So, we have to have facilities like LADOL where you can domesticate these activities and we can actually participate, we can learn the technology that it takes to develop and operates these facilities and eventually manage the whole value chain 100% ourselves.
As a woman, I don’t think women are more vocal. I don’t agree with that. I think it varies, it is a stereotype to be honest. I think women have learnt over the years that particularly when move higher in the company, we learn when to speak and when not to speak and how to speak. The characteristic I will mostly associate with most of the women I come across is a high level of competence.
You have to have that high level of competence because the perception of women is that they have an average to low level of competence. So, in order to be successful and in order to be noticed, you have to come with a mastery of your subject, you have to work hard, you have to be very focused on whatever career goals or business goals you want to achieve. There are various strategies women employ to do that. Sometimes they could be vocal, sometimes they will be very quiet, sometimes in order to be successful in order to add value, I think women will be more transparent in what they are doing. If you have a strong mastery of your subject, you can explain things in very simple ways.
So be very wary of leaders who can’t explain to you what they are doing or why they are doing it. Someone once said to me that if you can’t explain something the way you would explain them to three-year-old, then you probably don’t know what you are talking about.
What are your corporate social responsibility programmes?
The most important program that we are involved with is actually supporting the United Nation 17 Sustainable Development Goals (UN SDGs) and that runs through all of our management practices and our entire management system and it also drives the kind of corporate social responsibility (CSR) programmes we are involved in. We believe in sustainable CSR so, we do a lot of wide range of training programs, we do a lot of wide range of outreach.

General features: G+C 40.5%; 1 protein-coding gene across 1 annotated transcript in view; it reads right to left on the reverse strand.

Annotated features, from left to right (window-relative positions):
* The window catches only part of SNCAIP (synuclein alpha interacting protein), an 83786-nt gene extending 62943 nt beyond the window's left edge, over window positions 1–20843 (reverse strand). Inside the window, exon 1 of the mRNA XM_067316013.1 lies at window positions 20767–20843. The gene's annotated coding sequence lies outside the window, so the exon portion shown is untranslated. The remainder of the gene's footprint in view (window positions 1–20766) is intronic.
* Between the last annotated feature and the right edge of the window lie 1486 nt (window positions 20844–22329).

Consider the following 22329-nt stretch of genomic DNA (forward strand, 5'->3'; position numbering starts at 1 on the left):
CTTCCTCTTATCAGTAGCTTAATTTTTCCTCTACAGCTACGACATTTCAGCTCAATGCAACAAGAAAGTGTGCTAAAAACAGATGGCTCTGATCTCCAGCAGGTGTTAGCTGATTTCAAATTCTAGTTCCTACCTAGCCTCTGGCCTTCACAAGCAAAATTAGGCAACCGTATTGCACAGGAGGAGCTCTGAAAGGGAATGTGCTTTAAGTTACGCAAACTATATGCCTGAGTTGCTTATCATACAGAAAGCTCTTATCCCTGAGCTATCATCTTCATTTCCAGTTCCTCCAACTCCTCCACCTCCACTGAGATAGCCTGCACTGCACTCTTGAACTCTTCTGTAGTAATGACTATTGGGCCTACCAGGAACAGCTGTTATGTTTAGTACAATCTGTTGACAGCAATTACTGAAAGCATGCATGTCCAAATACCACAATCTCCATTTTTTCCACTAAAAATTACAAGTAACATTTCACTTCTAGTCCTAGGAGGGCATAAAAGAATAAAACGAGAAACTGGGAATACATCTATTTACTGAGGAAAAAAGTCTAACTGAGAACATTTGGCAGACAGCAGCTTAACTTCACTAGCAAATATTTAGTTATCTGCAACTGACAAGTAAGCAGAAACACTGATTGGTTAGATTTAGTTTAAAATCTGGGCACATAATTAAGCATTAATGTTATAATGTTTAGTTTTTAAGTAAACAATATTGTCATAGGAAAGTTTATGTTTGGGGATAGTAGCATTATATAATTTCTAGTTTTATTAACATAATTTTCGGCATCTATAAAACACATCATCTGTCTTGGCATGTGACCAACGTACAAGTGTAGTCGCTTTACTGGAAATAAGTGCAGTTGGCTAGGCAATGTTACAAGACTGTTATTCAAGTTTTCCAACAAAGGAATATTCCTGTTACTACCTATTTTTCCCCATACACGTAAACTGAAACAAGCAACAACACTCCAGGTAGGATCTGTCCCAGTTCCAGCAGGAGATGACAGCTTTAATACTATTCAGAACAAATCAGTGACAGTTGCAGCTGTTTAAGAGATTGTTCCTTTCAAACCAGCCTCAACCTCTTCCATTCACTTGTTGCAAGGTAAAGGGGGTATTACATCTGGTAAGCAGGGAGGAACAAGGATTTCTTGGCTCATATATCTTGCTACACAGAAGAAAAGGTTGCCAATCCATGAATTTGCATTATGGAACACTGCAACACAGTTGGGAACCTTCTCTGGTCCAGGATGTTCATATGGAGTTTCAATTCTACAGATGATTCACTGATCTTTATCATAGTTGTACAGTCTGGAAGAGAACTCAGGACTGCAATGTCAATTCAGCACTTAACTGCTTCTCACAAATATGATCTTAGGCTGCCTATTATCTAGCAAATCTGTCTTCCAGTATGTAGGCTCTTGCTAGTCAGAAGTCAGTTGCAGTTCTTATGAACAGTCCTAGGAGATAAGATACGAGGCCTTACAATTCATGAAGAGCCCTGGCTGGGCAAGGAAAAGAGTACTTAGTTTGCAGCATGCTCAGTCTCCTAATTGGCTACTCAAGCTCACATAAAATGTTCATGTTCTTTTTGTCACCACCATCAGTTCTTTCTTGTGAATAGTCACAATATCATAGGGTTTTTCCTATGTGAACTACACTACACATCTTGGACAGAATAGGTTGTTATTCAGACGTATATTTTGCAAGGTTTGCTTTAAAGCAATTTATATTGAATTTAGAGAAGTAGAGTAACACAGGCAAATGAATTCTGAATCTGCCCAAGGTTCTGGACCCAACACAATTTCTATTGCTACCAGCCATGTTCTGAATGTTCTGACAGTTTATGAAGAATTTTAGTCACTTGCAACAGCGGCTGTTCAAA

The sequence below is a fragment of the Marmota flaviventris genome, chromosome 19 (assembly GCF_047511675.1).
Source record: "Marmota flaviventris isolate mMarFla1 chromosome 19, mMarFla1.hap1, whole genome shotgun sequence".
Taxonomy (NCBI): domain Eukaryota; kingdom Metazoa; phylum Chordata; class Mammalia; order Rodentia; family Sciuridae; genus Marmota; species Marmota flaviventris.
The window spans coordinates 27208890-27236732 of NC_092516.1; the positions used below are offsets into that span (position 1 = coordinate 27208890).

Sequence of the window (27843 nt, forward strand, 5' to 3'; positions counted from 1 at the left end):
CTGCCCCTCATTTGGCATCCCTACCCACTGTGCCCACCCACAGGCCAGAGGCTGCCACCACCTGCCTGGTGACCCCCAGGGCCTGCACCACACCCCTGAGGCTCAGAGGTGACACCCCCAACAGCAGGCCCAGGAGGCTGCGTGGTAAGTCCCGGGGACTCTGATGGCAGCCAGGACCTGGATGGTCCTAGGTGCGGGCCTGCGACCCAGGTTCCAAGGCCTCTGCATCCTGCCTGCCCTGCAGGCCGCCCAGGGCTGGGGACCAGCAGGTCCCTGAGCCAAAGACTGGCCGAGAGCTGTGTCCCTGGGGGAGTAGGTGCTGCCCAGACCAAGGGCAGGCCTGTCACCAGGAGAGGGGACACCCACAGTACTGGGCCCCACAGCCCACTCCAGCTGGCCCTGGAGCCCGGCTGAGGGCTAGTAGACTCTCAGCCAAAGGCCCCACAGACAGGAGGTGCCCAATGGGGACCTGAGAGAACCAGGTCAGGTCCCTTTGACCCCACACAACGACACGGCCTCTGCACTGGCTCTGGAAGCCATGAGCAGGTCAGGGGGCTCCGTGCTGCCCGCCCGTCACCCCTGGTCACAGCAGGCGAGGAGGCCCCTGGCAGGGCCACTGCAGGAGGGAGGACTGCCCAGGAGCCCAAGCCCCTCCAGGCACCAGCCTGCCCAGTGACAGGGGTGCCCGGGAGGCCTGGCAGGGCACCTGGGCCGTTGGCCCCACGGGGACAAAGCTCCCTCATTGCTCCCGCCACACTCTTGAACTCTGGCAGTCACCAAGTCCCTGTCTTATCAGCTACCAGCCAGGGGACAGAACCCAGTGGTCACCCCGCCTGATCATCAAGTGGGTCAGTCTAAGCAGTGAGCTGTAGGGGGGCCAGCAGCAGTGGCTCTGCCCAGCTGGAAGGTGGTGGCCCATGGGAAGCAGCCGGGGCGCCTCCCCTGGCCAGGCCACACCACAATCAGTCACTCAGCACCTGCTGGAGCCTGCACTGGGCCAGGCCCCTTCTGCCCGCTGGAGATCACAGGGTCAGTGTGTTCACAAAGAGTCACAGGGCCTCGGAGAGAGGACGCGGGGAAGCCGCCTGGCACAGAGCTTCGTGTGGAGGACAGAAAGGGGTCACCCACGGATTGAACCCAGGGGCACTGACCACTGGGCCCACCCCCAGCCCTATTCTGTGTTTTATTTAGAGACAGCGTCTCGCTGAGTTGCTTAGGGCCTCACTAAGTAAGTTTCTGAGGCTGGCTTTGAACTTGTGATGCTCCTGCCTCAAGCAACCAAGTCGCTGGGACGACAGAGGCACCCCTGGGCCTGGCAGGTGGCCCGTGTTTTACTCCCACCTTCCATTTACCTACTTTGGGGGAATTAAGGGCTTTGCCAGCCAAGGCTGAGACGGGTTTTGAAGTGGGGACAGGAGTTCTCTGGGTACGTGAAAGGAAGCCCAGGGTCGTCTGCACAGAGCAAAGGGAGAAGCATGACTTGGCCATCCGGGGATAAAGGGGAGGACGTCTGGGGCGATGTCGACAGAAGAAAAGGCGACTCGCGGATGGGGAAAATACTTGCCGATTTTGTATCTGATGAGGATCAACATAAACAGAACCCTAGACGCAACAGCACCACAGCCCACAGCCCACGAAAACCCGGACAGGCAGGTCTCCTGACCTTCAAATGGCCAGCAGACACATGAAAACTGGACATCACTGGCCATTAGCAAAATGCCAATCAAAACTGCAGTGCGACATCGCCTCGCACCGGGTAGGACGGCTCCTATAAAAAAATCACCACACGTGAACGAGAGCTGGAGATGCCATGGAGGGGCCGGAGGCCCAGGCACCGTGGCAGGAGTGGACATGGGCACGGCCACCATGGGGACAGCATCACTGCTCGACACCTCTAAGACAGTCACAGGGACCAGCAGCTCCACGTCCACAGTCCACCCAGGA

We just about to start a new adult learning program because we realised that there is a high level of semi-literacy and we think that education is really important because if you don’t have education, you don’t know what you don’t know. So, a lot of our CSR is really focused around that.
I think it is also important to give people the opportunity to know what we are doing in LADOL. So we also bring in a lot of groups like universities, technical colleges to explain to them what we are doing. It is definitely the first time a lot of people have seen an FPSO, it is only the first time they have seen it up close. So that focus on the UN 17 SDGs and education both externally and through our upskilling academy is really our focus right now.
What is next for LADOL free zone after the completion of the Egina FPSO considering the huge investment deployed into the project?
First and foremost, to keep the ship yard busy we need the government to maintain a level playing field, to maintain their ease of doing business. Assuming that remains in place, and we have consistency in government, we are looking at doing more local projects both small and large as well as attracting projects in the whole of West Africa.
We are looking outside of the petroleum sector. So we are looking at supporting the aviation sector, we are looking at supporting construction in the rail way sector and very much in the maritime sector.
We are very much focused on making LADOL a hub facility for West Africa and the characteristics of the shipyard having the highest crane capacity, having a high low bearing quayside — or quay wall, a deep quayside — will make it possible to attract more business and carry out more projects.